For northern hemisphere
In the northern hemisphere, the months of summer are May to August. During this period, the sun is overhead at noon, as shown in the diagram below. As winter approaches, the sun moves toward the southern sky. Winter is around December in the northern hemisphere.
Needless to say, if you want your solar panels to produce solar power in all seasons and most of the day, you should face panels in the south direction.
South-facing panels will produce power in summer as well as in winter. Further, they will generate considerable solar power from the early afternoon to late afternoon. Solar panels will also deliver electricity in the morning and evening, but it will be marginal compared to afternoon peaks.
For southern hemisphere
In the southern hemisphere, it is the opposite. The summertime is around December, and winter is around June. The sun in June is in the northern sky as depicted in the below illustration, whereas in December, it is overhead.
Hence, the direction that gives maximum sunlight to panels is north.
North-facing panels produce power throughout the year and in all seasons. They also receive maximum sunlight over the entire day similar to south-facing in the northern hemisphere.
Best tilt angle for solar panels
The tilt angle is the angle that solar panels make with the ground. It is a positive number expressed in degrees and is between 0° and 90°. When panels are completely flat, facing to the zenith, the tilt angle is 0°. And when panels are fully vertical, the tilt angle is 90°.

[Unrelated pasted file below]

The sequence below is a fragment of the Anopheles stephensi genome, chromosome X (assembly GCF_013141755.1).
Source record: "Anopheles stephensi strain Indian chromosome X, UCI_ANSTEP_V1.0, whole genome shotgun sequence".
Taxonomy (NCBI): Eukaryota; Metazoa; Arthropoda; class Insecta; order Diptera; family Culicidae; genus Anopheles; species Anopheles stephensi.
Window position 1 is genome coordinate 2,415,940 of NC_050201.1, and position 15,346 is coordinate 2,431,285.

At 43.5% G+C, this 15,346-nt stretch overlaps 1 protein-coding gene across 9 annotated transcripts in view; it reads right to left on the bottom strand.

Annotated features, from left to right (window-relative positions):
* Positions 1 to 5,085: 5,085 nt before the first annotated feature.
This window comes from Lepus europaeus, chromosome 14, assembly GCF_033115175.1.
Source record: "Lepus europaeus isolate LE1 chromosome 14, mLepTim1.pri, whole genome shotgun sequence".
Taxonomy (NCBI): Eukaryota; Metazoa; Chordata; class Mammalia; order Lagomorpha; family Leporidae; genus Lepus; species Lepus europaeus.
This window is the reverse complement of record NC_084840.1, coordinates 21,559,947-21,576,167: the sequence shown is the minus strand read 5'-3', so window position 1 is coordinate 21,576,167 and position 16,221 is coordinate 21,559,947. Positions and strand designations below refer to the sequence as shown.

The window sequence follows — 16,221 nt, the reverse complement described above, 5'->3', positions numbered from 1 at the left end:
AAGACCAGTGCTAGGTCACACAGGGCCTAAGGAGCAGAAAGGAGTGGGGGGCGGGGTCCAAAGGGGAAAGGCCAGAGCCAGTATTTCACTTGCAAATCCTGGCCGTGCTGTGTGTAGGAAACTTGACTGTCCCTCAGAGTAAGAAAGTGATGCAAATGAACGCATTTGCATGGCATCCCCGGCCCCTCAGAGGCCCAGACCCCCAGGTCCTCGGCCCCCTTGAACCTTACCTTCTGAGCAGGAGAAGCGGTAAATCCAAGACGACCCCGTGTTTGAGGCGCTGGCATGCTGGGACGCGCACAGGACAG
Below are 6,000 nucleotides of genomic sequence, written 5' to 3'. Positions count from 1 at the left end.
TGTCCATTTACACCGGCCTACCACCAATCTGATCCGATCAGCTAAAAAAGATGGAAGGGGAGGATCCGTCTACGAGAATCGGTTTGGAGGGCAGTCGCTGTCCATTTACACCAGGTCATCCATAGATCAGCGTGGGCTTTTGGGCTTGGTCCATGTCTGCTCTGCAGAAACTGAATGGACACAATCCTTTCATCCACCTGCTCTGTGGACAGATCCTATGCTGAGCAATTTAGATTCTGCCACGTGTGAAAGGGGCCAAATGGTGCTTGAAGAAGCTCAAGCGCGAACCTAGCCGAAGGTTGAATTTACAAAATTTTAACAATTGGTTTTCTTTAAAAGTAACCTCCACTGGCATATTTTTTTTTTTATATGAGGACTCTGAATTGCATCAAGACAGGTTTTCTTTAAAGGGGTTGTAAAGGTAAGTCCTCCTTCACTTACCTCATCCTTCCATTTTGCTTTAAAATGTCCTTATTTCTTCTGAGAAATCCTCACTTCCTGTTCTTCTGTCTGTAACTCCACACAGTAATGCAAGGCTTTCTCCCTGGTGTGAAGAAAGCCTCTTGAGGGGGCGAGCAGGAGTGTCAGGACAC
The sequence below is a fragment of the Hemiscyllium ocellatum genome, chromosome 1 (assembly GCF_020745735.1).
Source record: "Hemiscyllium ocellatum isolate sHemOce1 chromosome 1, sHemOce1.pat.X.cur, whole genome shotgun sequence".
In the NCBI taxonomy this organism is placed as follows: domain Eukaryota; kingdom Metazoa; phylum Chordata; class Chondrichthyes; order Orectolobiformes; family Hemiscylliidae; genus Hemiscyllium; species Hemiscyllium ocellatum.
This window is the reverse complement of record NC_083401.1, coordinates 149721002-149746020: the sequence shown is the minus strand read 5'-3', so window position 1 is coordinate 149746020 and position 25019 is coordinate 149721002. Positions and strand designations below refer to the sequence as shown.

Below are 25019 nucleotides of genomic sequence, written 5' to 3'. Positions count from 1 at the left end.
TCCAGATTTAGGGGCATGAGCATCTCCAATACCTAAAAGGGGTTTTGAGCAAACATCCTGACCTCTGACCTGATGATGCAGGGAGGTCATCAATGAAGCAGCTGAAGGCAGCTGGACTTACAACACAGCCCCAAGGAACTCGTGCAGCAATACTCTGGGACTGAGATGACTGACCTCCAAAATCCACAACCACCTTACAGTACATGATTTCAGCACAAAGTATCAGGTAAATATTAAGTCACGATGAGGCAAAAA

Solar panels absorb most solar energy when the rays of falling sunlight are perpendicular to the surface of solar panels. To achieve this, we have to know the sun’s altitude in the sky, which is measured by the solar elevation angle. Knowing the elevation angle, we can estimate the tilt angle for solar panels, such that the rays of the sun strike perpendicular to the surface of solar panels.
However, the elevation angle never remains constant. It is zero degrees at sunrise and sunset and reaches the highest at solar noon. You cannot always have solar panels facing perpendicular sunlight without the help of solar tracking technology.
A more practical approach for fixed solar panels is to tilt solar panels at an angle equal to the latitude of the location.
At the latitude angle, solar panels perform best in noon peaks, the time when solar insolation is abundant. Also, at the latitude angle, the surface of solar panels gets closer to the desired perpendicularity. This angle outputs optimal power over the entire year and in every season.
Factors that influence solar panel orientation
There are some external factors that influence solar panel orientation. The first is your location, i.e., the latitude of your place, which we have discussed fully in the previous sections. Other factors are as follows:
Orientation of roof
If you have ground-mounted panels, then you can orient them in whatever angle and direction you want. But in the case of the roof-mount, the freedom of the direction and tilt angle is restricted by your roof’s orientation.
In the United States, the south is the best direction for solar panels. However, if your roof is unaligned with the south, then southwest or southeast is preferred. Even those are unavailable, then the east and west are the last choices.